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pests

how to control root knot nematodes organically
City, Country

How to get rid of Root knot nematodes organically

If your plants look stunted and its leaves exhibit chlorosis and lack vigour, yet you’ve done everything right and you can’t figure out why, it’s time to check the roots of your plants. If the roots are knobbly and have galls, you have a case of root knot nematodes in your soil. I have experienced this on a few occasions, fortunately in my planters and not in-ground. Read on to find out how to control root knot nematodes organically.

What are they? These plant parasites are microscopic roundworms that damage plant roots and feed on its vascular system. This causes growths to form, affecting the plant’s capacity to absorb water and nutrients.

Shrubs, trees and herbaceous plants are susceptible to root knot nematodes. These include begonia, azalea, hibiscus, gloxinia, hydrangea, impatiens, cyclamen, coleus, some cacti, rose, and edible plants like tomato, capsicum, chilli, eggplant, rosella, okra, cucumber, pumpkin, melons, Malabar spinach, passionfruit, banana, pineapple, sweet potato among others.  

What are your natural options? Here’s how to get rid of root knot nematodes organically, you can consider using a mix of methods to improve efficacy rates.

Grow biofumigant crops for root knot nematode control

how to get rid of root knot nematodes organically
(Photo by Eva Elijas from Pexels)

Brassicas such as Brassica rapa (field mustard) and Brassica juncea (mustard greens) have bio-fumigation properties and are effective at root knot nematode control when grown as a cover crop, however there are some other plants, like Tagetes patula (French marigolds), Tagetes erecta  (Mexican Marigold) and oats, which are highly capable too.

How it works is it releases compounds to suppress pests and pathogens in the soil. It is effective when in its early flowering stages, plants are chopped or pulped and incorporated into the soil and watered. The soil needs to remain moist for a few weeks, and isocyanate gases are released by the plants as it breaks down.

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City

Aloe Vera assault

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I haven’t had much luck with growing food this past winter/monsoon season in Singapore. Weather aside, my plants have been on the receiving end of avian assaults, some have been pecked at, some even uprooted. This is the first time it has ever happened in our garden.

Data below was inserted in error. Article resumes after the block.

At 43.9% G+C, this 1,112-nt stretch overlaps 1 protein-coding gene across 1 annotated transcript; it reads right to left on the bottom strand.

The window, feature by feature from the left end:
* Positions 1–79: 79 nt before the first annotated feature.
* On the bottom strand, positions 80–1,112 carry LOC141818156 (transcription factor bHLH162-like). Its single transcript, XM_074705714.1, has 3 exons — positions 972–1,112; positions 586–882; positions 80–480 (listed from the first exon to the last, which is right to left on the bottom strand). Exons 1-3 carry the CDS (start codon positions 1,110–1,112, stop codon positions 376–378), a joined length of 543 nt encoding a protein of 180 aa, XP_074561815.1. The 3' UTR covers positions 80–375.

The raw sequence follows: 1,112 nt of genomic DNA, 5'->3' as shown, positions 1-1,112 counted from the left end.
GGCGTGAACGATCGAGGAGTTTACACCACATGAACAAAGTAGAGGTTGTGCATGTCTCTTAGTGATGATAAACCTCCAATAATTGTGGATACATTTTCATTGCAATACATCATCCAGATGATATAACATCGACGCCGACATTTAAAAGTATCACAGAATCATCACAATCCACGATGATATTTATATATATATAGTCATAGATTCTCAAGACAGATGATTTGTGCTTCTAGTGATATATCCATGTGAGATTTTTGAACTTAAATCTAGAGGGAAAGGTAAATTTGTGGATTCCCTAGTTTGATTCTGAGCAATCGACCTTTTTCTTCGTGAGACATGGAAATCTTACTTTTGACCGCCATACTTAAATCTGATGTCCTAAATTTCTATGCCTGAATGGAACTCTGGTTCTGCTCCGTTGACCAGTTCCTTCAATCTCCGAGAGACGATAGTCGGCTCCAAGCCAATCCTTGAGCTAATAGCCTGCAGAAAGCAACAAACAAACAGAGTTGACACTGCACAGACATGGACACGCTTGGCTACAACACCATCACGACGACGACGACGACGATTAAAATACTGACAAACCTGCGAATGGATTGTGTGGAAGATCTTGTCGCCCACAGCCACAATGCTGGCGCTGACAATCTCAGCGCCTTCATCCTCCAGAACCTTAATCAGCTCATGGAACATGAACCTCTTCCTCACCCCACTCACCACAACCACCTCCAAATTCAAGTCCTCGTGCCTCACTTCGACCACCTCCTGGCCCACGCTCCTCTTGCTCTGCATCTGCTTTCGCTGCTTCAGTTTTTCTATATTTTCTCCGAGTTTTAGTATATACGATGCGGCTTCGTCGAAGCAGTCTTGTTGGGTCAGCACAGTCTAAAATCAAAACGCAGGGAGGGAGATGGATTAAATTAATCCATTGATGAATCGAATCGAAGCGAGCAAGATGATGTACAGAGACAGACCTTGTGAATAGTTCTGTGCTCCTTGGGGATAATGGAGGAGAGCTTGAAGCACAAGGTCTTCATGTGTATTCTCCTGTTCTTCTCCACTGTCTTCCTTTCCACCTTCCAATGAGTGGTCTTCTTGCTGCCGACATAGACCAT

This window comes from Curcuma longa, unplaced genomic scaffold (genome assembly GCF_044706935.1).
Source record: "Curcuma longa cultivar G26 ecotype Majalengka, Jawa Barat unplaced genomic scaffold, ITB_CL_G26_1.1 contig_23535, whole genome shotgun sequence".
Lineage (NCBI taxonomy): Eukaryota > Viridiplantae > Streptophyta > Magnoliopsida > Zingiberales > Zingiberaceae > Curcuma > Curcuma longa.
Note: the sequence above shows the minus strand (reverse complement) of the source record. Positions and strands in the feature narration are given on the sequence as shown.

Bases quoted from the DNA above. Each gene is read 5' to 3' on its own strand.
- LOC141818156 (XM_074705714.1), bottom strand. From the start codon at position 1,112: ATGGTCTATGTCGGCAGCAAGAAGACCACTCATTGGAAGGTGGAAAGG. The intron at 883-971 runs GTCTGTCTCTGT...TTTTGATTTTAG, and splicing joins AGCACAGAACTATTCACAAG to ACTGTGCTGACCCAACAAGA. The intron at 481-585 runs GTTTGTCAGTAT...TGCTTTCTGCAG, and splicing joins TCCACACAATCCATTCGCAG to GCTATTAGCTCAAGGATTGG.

I was already pretty miffed when I had lost some nasturtium plants, a baby winged bean, rosella fruits and seedlings, and a cos lettuce plant. The initial suspects were the chickens, but the lack of footprints conveyed that we have a light-footed thief on our hands. Recently, I realised that a band of mynahs enjoy loitering in that area, and I would see the odd spotted necked dove, plus there’s this solo friendly bird that was suspiciously hanging around the scene of the crime today. So it could be any or even all of them.

But it was upon seeing all my aloe vera plants in this horrid state that had really peeved me off. I need to really net my plants now. These birds must be really hungry to have considered eating this, and seeing it’s quite bitter at the skin, I’m surprised that the birds enjoy this so much. Or maybe they are thirsty, or maybe they like its jellied texture.  Some research online showed that many birds enjoy eating aloe vera.

As much as I believe in leaving plants in their natural state, I’ll have to keep them all enclosed in netting. It’s either sterile gardening or no gardening, I’m afraid. So I won’t be starting any seedlings till I get some netting. I’m back to Australia next week, so expect Autumn updates soon!

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Country

Pesky pests in the garden

Grasshopper

Grasshoppers are so cute but not when they are tearing through the leaves of our vegetables. I squash the ones that I am able to catch, but I let the little guy in the photo go though, and released him in a part of the garden that is full of ferns and succulents.  They have already done some damage to several of our kale plants but not as much as caterpillars have. There has been a remarkable number of garden pests I’ve had to deal with in these last few weeks and admittedly, it has been causing me some anxiety.

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